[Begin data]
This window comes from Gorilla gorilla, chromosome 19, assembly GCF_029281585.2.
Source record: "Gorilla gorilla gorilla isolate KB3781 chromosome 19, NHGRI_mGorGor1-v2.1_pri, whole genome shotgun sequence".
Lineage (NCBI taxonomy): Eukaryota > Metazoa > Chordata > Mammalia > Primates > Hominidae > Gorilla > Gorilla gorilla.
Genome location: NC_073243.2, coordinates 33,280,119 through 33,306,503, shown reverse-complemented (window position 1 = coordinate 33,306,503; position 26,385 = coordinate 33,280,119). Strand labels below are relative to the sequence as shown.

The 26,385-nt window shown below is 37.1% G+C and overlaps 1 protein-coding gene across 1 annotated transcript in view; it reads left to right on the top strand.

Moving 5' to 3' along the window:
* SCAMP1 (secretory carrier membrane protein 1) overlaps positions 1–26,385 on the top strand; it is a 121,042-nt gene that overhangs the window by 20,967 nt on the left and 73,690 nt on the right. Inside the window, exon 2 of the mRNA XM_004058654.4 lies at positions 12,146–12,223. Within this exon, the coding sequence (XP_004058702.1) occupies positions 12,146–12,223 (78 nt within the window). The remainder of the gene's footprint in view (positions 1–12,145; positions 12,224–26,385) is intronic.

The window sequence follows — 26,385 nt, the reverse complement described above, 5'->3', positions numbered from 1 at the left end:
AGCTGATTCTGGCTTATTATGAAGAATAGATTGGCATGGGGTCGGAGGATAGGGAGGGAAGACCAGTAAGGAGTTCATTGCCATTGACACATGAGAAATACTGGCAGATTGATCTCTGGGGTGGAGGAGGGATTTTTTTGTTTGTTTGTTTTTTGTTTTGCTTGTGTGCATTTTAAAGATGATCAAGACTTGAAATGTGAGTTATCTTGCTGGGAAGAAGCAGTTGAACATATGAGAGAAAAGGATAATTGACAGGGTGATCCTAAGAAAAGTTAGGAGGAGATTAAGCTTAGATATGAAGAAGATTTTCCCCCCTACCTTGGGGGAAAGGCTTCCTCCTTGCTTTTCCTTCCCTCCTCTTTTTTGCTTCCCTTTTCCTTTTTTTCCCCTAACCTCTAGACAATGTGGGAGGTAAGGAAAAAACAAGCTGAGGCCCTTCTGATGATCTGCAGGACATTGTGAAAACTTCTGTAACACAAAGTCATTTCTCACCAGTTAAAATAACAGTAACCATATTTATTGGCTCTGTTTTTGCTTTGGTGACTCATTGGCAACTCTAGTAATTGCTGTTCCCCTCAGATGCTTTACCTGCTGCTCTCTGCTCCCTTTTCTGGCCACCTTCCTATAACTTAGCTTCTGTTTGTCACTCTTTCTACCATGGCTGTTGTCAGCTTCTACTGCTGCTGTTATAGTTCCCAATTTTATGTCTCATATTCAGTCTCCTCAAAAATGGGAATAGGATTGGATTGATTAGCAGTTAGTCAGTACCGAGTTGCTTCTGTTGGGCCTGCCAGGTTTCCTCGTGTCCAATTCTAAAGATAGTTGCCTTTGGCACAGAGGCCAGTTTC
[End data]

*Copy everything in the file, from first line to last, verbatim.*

This window comes from Gorilla gorilla, chromosome 19, assembly GCF_029281585.2.
Source record: "Gorilla gorilla gorilla isolate KB3781 chromosome 19, NHGRI_mGorGor1-v2.1_pri, whole genome shotgun sequence".
Lineage (NCBI taxonomy): Eukaryota > Metazoa > Chordata > Mammalia > Primates > Hominidae > Gorilla > Gorilla gorilla.
Genome location: NC_073243.2, coordinates 33,280,119 through 33,306,503, shown reverse-complemented (window position 1 = coordinate 33,306,503; position 26,385 = coordinate 33,280,119). Strand labels below are relative to the sequence as shown.

The 26,385-nt window shown below is 37.1% G+C and overlaps 1 protein-coding gene across 1 annotated transcript in view; it reads left to right on the top strand.

Moving 5' to 3' along the window:
* SCAMP1 (secretory carrier membrane protein 1) overlaps positions 1–26,385 on the top strand; it is a 121,042-nt gene that overhangs the window by 20,967 nt on the left and 73,690 nt on the right. Inside the window, exon 2 of the mRNA XM_004058654.4 lies at positions 12,146–12,223. Within this exon, the coding sequence (XP_004058702.1) occupies positions 12,146–12,223 (78 nt within the window). The remainder of the gene's footprint in view (positions 1–12,145; positions 12,224–26,385) is intronic.

The window sequence follows — 26,385 nt, the reverse complement described above, 5'->3', positions numbered from 1 at the left end:
AGCTGATTCTGGCTTATTATGAAGAATAGATTGGCATGGGGTCGGAGGATAGGGAGGGAAGACCAGTAAGGAGTTCATTGCCATTGACACATGAGAAATACTGGCAGATTGATCTCTGGGGTGGAGGAGGGATTTTTTTGTTTGTTTGTTTTTTGTTTTGCTTGTGTGCATTTTAAAGATGATCAAGACTTGAAATGTGAGTTATCTTGCTGGGAAGAAGCAGTTGAACATATGAGAGAAAAGGATAATTGACAGGGTGATCCTAAGAAAAGTTAGGAGGAGATTAAGCTTAGATATGAAGAAGATTTTCCCCCCTACCTTGGGGGAAAGGCTTCCTCCTTGCTTTTCCTTCCCTCCTCTTTTTTGCTTCCCTTTTCCTTTTTTTCCCCTAACCTCTAGACAATGTGGGAGGTAAGGAAAAAACAAGCTGAGGCCCTTCTGATGATCTGCAGGACATTGTGAAAACTTCTGTAACACAAAGTCATTTCTCACCAGTTAAAATAACAGTAACCATATTTATTGGCTCTGTTTTTGCTTTGGTGACTCATTGGCAACTCTAGTAATTGCTGTTCCCCTCAGATGCTTTACCTGCTGCTCTCTGCTCCCTTTTCTGGCCACCTTCCTATAACTTAGCTTCTGTTTGTCACTCTTTCTACCATGGCTGTTGTCAGCTTCTACTGCTGCTGTTATAGTTCCCAATTTTATGTCTCATATTCAGTCTCCTCAAAAATGGGAATAGGATTGGATTGATTAGCAGTTAGTCAGTACCGAGTTGCTTCTGTTGGGCCTGCCAGGTTTCCTCGTGTCCAATTCTAAAGATAGTTGCCTTTGGCACAGAGGCCAGTTTC